Daily Kos
Political analysis and other daily rants on the state of the nation

Tuesday | July 15, 2003

Black Thursday

By Steve Gilliard

Washington Post columnist David Broder, regarded as the Dean of the
Washington press corps is writing that if Bush is defeated, last Thursday will have marked the official start of his troubles.

If President Bush is not reelected, we may look back on last Thursday, July 10, 2003, as the day the shadow of defeat first crossed his political horizon. To be sure, Bush looks strong. The CBS News poll released that evening had his approval rating at 60 percent, with solid support from his own party, a 26-point lead among independents and a near-even split among Democrats. Two-thirds of those surveyed could not name a single one of the nine Democrats vying for the right to oppose him.

But "The CBS Evening News" that night was like Karl Rove's worst nightmare, and the other network newscasts -- still the main source of information for a large number of Americans -- were not much better


All of them -- and cable news -- cited the dissonant voices from within the administration blaming one another for Bush's use of a report, which the CIA had long since discredited, claiming that Iraq tried to buy uranium for a nuclear weapons program from the African country of Niger.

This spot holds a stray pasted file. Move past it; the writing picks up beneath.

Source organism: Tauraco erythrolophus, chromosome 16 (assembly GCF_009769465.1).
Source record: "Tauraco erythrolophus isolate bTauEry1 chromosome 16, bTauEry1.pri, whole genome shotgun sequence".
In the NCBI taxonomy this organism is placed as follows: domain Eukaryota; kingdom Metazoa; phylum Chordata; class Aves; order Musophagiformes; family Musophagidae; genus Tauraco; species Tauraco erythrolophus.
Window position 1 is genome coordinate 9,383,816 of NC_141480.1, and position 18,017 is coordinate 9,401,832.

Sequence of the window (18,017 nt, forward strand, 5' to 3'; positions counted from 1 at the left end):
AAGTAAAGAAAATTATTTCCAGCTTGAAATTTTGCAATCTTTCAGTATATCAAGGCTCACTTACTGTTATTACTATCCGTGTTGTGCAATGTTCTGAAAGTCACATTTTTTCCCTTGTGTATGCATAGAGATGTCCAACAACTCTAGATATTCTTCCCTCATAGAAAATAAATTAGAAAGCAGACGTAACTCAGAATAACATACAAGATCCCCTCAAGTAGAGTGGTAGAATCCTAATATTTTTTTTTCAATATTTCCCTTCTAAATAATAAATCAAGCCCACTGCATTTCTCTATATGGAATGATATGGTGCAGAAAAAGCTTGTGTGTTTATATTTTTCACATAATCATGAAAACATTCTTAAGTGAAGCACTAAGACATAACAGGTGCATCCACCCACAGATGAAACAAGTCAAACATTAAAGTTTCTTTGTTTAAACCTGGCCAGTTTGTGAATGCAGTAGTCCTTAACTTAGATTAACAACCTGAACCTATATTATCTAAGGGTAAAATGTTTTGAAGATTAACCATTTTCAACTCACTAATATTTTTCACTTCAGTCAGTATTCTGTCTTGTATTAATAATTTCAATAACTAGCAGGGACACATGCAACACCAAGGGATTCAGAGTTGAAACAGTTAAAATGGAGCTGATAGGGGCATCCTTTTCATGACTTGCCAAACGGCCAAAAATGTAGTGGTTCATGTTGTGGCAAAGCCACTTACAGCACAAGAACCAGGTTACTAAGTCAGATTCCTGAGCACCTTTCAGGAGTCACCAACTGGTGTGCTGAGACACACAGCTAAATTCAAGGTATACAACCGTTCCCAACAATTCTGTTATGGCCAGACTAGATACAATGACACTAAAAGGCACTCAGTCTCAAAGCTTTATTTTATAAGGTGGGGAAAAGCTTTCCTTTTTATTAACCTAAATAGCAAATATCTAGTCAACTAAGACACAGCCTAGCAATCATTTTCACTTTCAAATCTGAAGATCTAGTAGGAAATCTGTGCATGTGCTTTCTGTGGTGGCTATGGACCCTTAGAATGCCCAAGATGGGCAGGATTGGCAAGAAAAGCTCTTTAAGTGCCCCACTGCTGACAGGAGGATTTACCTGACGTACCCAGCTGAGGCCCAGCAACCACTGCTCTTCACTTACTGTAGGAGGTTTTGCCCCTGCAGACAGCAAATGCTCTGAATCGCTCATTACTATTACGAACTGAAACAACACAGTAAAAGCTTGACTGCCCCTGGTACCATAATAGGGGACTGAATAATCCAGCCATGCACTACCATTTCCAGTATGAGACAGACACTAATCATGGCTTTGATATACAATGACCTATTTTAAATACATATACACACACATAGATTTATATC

And the most troubling pictures on any of the three broadcasts were those of a line of cars, stretching out of sight down a flat two-lane road in Logan, Ohio -- jobless and struggling families waiting for the twice-a-month distribution of free food by the local office of America's Second Harvest. The head of the agency said, "We are seeing a new phenomenon: Last year's food bank donors are now this year's food bank clients." Said CBS reporter Cynthia Bowers, "You could call it a line of the times, because in a growing number of American communities these days, making ends meet means waiting for a handout."

Some may say, "Well, it's one day's news," or dismiss it all as media bias. But that does not dissolve the shadow that now hangs over Bush's bright hopes for a second term.

The war and the economy are looking worse and worse for Bush, that irresponsible tax cut, the war without end, the totally inept fumbling. But for Broder, who gave Bush a pass before, after that dastardly, oral sex loving Clinton, to say the Dauphin is screwing up is remarkable.

What's next, concluding that we're losing the war?

Posted July 15, 2003 08:13 AM


Bush Administration
Business and Economy
Foreign Policy

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